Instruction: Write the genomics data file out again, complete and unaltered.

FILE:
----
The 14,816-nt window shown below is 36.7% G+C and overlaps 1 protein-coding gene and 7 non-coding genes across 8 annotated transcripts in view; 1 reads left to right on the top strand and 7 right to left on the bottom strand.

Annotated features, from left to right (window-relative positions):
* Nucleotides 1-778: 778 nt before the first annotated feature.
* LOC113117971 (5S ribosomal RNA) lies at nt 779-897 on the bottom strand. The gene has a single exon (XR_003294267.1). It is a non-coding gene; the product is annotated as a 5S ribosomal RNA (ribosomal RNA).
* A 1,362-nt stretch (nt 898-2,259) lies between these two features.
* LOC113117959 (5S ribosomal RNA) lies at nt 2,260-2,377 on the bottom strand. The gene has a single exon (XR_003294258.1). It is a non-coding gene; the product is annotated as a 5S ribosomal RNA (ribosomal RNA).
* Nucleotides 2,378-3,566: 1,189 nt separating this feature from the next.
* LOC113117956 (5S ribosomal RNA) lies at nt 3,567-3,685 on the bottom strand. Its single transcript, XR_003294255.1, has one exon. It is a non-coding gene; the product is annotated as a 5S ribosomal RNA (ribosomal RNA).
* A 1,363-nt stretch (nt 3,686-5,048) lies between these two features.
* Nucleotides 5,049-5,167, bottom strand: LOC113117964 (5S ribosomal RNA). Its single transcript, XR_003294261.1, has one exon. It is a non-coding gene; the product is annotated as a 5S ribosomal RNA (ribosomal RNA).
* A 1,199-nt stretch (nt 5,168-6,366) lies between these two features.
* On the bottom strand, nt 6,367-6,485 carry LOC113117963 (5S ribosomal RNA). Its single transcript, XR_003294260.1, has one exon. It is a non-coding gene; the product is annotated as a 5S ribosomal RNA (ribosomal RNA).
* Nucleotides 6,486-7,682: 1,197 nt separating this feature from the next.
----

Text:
The 14,816-nt window shown below is 36.7% G+C and overlaps 1 protein-coding gene and 7 non-coding genes across 8 annotated transcripts in view; 1 reads left to right on the top strand and 7 right to left on the bottom strand.

Annotated features, from left to right (window-relative positions):
* Nucleotides 1-778: 778 nt before the first annotated feature.
* LOC113117971 (5S ribosomal RNA) lies at nt 779-897 on the bottom strand. The gene has a single exon (XR_003294267.1). It is a non-coding gene; the product is annotated as a 5S ribosomal RNA (ribosomal RNA).
* A 1,362-nt stretch (nt 898-2,259) lies between these two features.
* LOC113117959 (5S ribosomal RNA) lies at nt 2,260-2,377 on the bottom strand. The gene has a single exon (XR_003294258.1). It is a non-coding gene; the product is annotated as a 5S ribosomal RNA (ribosomal RNA).
* Nucleotides 2,378-3,566: 1,189 nt separating this feature from the next.
* LOC113117956 (5S ribosomal RNA) lies at nt 3,567-3,685 on the bottom strand. Its single transcript, XR_003294255.1, has one exon. It is a non-coding gene; the product is annotated as a 5S ribosomal RNA (ribosomal RNA).
* A 1,363-nt stretch (nt 3,686-5,048) lies between these two features.
* Nucleotides 5,049-5,167, bottom strand: LOC113117964 (5S ribosomal RNA). Its single transcript, XR_003294261.1, has one exon. It is a non-coding gene; the product is annotated as a 5S ribosomal RNA (ribosomal RNA).
* A 1,199-nt stretch (nt 5,168-6,366) lies between these two features.
* On the bottom strand, nt 6,367-6,485 carry LOC113117963 (5S ribosomal RNA). Its single transcript, XR_003294260.1, has one exon. It is a non-coding gene; the product is annotated as a 5S ribosomal RNA (ribosomal RNA).
* Nucleotides 6,486-7,682: 1,197 nt separating this feature from the next.